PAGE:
As a university community, we have failed to rightfully address the issue of being human. Specifically, we have missed the target of prioritizing mental wellness in a time of uncertainty.
Western culture dictates that the wellbeing of the mind and body are perceived as different. This is quite evident in the way Augustana has handled the current health crisis. The social distancing protocols and cancelation of most activities continue to take a heavy toll on mental wellness. Yet, Augustana has done little in caring for the wellness of its students and instead has fallen into the trap of prioritizing COVID-19 policies over mental wellness.
When students look to access mental health facilities, they can’t even do so on campus. Students have access to the campus clinic, located in the basement of Solberg, but are forced to enter an unfamiliar building off campus and search until they find where Sioux Falls Psychological is located. This alone deters many students from seeking out the help they need.
If someone struggles with anxiety and the pandemic has made it worse, they’re probably not going to seek help in an unfamiliar location and increase their chances of embarrassing themselves by getting lost. Having direct access to a facility for physical wellness, while neglecting to establish a place to address mental wellness, shows just how little regard the university has for mental health.
Augustana may not entirely be to blame for the lack of foresight in regard to a mental wellbeing facility. Mental health has but recently come to hold a central position in society, so it holds reasonable that the university has not acted to implement such a space on-campus.
However, the 2030 Plan offers no hope for this either. The vision uses flowery language to distract from the lack of actual goals being implemented offering little hope for any actual change. Not once is there a mention of expanding the capacity to care for the wellbeing of students in the 2030 goals. The plan aims to expand the student body, yet there is a lack of expansion for wellness facilities or mental health programs to address the increase of students on campus.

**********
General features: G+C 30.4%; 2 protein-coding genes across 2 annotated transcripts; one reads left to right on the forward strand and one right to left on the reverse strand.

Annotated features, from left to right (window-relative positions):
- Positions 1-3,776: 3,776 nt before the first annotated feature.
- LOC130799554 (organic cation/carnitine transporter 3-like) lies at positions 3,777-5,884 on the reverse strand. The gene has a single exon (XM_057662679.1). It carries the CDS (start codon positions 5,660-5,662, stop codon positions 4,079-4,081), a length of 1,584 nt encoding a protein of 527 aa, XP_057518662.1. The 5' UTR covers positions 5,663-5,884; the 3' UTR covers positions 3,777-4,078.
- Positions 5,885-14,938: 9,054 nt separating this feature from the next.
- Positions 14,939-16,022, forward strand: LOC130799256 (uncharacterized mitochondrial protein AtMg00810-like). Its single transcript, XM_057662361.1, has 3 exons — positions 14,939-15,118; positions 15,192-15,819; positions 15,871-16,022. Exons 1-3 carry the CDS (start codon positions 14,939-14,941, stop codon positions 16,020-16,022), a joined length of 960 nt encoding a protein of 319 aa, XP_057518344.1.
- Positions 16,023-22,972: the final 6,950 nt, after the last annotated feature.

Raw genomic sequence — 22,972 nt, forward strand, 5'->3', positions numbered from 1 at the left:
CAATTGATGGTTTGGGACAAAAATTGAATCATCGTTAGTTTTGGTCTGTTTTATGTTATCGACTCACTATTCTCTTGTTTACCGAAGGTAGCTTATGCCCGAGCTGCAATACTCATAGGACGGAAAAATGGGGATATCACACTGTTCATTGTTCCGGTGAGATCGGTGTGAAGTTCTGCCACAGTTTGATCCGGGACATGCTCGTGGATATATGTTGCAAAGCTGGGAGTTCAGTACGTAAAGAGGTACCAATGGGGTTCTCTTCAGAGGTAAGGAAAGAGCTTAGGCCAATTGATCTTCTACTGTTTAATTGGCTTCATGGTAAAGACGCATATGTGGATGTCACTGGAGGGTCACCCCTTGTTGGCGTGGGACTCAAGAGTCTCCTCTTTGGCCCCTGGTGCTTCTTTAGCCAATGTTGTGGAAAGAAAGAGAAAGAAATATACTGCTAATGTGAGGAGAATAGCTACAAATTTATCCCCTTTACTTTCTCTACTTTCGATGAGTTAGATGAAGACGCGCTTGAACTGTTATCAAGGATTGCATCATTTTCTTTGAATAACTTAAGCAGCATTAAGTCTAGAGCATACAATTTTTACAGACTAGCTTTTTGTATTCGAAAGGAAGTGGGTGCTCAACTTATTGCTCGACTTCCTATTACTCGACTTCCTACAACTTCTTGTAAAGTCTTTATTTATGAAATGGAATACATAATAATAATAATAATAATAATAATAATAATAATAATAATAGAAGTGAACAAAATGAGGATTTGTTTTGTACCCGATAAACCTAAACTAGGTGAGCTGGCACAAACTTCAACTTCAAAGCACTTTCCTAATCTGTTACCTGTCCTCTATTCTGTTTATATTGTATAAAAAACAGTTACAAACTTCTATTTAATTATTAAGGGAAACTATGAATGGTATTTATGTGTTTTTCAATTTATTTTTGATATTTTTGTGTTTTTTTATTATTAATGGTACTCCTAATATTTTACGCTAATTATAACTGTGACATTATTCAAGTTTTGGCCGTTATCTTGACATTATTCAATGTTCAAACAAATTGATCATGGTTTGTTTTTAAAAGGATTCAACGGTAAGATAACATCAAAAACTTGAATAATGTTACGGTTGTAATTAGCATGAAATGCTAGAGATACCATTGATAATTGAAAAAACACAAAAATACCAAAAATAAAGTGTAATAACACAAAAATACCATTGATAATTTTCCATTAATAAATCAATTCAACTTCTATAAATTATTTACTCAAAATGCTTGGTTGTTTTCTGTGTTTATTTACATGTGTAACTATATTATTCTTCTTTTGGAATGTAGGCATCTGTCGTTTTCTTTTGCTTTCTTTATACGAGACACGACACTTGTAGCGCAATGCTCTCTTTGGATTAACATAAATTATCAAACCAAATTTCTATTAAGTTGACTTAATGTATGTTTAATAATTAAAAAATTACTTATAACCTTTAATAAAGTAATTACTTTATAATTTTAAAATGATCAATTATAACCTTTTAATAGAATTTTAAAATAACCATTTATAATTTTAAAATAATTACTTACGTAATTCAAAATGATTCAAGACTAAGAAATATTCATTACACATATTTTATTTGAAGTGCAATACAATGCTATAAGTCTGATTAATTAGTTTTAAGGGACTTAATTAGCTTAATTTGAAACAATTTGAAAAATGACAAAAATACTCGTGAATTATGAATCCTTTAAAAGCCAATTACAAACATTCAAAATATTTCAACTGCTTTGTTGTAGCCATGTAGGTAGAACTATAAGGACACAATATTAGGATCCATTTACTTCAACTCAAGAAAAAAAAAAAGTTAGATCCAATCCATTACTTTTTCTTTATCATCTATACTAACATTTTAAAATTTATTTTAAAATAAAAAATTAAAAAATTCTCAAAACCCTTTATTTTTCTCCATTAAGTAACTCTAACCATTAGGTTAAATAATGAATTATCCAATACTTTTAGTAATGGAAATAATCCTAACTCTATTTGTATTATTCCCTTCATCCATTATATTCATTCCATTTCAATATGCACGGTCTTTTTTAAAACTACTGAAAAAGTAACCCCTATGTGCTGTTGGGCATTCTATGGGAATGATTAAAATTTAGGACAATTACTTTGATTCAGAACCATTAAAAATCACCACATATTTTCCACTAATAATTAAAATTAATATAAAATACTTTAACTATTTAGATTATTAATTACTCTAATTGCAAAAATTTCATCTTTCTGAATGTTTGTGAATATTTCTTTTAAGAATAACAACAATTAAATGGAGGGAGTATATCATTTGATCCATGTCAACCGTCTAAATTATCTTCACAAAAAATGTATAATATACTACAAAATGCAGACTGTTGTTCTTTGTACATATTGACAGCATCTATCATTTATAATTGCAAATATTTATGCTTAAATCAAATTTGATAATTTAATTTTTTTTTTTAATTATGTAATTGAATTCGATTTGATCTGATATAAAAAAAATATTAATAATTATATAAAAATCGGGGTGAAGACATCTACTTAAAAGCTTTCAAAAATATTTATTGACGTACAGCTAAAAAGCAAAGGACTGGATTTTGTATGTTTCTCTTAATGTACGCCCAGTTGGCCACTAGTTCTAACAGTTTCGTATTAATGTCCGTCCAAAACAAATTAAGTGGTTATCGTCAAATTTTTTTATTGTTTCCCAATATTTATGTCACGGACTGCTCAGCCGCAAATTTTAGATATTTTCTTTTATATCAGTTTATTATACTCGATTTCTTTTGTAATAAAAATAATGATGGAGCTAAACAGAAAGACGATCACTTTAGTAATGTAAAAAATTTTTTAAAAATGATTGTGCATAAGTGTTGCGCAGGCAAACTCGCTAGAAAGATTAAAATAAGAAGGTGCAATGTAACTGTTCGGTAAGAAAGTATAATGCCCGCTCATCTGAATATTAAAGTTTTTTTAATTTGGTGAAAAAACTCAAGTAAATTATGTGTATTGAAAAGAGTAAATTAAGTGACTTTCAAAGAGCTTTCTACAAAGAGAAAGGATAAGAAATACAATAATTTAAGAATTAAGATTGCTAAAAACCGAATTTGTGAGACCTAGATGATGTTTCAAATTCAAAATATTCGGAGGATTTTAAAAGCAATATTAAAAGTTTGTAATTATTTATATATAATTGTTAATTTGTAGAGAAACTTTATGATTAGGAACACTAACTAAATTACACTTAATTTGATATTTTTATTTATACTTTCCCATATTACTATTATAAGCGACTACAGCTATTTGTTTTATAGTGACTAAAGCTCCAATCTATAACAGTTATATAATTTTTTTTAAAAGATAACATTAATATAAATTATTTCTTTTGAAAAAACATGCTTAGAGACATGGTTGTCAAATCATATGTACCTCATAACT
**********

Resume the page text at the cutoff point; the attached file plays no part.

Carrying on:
Looking at the current situation, the university has opted to cut all breaks out of the fall 2020 semester. They have made the semester shorter in hopes of reducing the spread of COVID-19. By ending the semester before Thanksgiving, students are prevented from traveling home, potentially contracting COVID and, then, bringing it back to campus.
While this may sound great in theory, it does not take into account the rigorous curriculum the university is known for. Not offering breaks to college students does nothing but wear on their mental wellbeing.
A study conducted at the University of Southern California in 2012 found that breaks in the classroom and throughout the day are helpful in relieving stress and boosting productivity because they are essential in processing information. This same idea is applicable on a larger scale to a college semester. By eliminating breaks, a college student is not allowed downtime to catch up and recharge, which only worsens the issue of students experiencing burnout.
Augustana has put mental wellness on the backburner during this time of uncertainty, and there seems to be no intent to correct this in the future.
Editor’s note: Sioux Falls Psychological is offering Zoom sessions for students.